Lukewarm Stove: Castro's Availability, Travis Wood Interest, Rays Potential to Surprise, More

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Lukewarm Stove: Castro’s Availability, Travis Wood Interest, Rays Potential to Surprise, More

Chicago Cubs

Let’s round out this lovely February evening by checking in on some rumors and transactions from around the league.

  • Joel Sherman (New York Post) writes that the Yankees made Starlin Castro available in trade this offseason. According to the report, the Yankees stopped short of “shopping” Castro, and instead just relayed his availability to a handful of teams, but at that point, we’re just mincing words. And either way, his availability was apparently not met with much interest, so he’ll likely stay put for now.
  • With at least $31 million still owed to Castro through the 2019 season (with a $16 million club option for 2020) and a certain up-and-coming Gleyber Torres, this isn’t the first we’ve heard of Castro’s potential availability. Depending on how both he and the Yankees perform early in the season, he might be a name to watch around the Trade Deadline.
  • Sticking with the Yankees, Jon Heyman is hearing some rumblings on another former Chicago Cub:

  • The Cubs have been connected to their former lefty in the recent past, but given that he’s reportedly looking for a good starting opportunity, Wood may be a better fit on another team where a clearer rotation path exists:

  • It’s been discussed a lot lately, but if there’s ever an example of the game’s evolving priorities, Chris Carter’s (and his 41 home runs) inability to secure even a two-year deal (or a pricier one-year pact) is it. For what it’s worth, Joel Sherman suggests that the Yankees considered the value of Carter at his currently depressed rate exceeded the upside of one of the remaining, fading relievers.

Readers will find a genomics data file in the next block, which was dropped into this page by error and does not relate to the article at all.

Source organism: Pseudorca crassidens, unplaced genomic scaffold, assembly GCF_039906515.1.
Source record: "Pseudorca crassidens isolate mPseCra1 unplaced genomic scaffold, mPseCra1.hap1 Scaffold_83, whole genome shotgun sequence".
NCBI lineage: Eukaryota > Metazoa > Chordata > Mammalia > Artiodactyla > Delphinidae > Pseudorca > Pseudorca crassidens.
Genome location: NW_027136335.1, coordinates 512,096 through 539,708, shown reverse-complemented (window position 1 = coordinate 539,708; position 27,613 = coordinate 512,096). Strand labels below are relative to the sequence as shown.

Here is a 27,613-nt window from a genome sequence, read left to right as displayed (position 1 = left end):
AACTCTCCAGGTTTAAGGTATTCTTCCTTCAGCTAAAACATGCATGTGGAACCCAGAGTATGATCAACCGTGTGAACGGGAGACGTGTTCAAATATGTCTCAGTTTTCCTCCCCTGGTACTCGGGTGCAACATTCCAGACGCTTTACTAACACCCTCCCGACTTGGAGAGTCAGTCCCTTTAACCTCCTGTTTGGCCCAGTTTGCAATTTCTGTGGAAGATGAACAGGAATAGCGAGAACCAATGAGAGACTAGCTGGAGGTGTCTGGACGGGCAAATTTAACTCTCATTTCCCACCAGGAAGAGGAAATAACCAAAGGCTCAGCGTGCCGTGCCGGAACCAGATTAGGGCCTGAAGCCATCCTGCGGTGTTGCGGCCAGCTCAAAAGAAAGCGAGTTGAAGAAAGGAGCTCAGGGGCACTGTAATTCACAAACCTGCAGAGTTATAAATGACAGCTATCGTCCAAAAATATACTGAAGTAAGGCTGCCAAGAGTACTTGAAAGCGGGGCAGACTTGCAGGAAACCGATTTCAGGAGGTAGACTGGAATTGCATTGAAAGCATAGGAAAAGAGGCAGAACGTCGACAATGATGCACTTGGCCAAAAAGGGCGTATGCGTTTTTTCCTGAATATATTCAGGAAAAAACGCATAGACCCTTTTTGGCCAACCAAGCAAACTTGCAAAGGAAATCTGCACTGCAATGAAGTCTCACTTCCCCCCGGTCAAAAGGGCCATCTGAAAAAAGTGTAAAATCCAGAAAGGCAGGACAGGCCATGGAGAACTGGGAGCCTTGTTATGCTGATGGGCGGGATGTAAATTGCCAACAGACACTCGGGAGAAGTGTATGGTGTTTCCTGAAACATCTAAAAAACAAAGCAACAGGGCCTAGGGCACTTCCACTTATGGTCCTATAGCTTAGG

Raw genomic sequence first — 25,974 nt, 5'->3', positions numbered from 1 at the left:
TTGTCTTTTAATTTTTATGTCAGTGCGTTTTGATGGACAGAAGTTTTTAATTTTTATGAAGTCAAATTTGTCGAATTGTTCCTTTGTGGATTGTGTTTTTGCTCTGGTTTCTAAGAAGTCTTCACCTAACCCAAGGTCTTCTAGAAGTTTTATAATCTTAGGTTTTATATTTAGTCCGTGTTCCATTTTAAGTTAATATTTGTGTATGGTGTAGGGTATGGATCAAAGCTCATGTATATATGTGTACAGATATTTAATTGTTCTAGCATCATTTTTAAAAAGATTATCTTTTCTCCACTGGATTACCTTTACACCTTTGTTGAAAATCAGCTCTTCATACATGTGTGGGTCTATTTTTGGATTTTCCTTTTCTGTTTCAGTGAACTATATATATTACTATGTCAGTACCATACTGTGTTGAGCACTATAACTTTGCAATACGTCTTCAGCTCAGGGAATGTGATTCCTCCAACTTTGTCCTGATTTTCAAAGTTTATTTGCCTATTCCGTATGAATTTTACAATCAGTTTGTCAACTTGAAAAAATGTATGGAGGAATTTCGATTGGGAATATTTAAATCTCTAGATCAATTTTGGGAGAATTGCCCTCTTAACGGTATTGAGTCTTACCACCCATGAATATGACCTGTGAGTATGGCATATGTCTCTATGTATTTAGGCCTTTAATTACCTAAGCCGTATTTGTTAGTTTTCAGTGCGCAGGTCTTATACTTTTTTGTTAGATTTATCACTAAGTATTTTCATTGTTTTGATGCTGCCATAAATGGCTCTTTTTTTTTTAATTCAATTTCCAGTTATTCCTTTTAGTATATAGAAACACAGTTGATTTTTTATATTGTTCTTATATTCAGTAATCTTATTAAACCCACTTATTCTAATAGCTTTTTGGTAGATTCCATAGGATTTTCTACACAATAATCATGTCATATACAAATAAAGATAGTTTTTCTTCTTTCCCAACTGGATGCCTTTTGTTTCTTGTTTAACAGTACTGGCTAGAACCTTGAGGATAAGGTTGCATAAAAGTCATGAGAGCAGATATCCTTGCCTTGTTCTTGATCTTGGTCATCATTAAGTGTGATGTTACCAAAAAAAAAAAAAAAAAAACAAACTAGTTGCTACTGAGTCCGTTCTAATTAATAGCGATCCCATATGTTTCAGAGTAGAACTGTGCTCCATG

• But there’s more to Maness’ story than his stats. More specifically, he’s attempting to return to baseball while sidestepping the traditional Tommy John surgery with an alternative procedure.
  • According to Derrick Goold (St. Louis Post-Dispatch), if successful, Maness will become the first established Major League pitcher to have “primary repair” and make his return. According to Goold, although his fastball velocity was quite low (81-84 MPH), some scouts didn’t even have their radar guns up, because health was the primary focus. The Cubs were once again mentioned as one of the possible suitors for his services, so this might be a late-offseason target on which to keep an eye.
  • And finally, some details on the deal former Cubs reliever Joe Smith signed with the Blue Jays:

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Author: Michael Cerami

Michael Cerami covers the Chicago Cubs, Bears, and Bulls at Bleacher Nation. You can find him on Twitter @Michael_Cerami